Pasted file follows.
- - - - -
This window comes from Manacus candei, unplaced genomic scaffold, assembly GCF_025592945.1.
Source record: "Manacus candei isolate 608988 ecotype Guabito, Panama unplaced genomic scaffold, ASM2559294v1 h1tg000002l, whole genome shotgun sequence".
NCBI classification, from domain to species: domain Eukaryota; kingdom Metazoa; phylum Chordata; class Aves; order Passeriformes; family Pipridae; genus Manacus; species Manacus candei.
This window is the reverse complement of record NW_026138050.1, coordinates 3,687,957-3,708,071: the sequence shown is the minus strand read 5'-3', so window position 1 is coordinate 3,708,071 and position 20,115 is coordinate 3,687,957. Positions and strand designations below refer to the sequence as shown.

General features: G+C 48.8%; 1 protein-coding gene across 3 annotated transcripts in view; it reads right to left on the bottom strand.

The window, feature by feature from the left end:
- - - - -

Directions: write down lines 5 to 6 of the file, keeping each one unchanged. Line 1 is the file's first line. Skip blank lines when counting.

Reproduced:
General features: G+C 48.8%; 1 protein-coding gene across 3 annotated transcripts in view; it reads right to left on the bottom strand.

The window, feature by feature from the left end: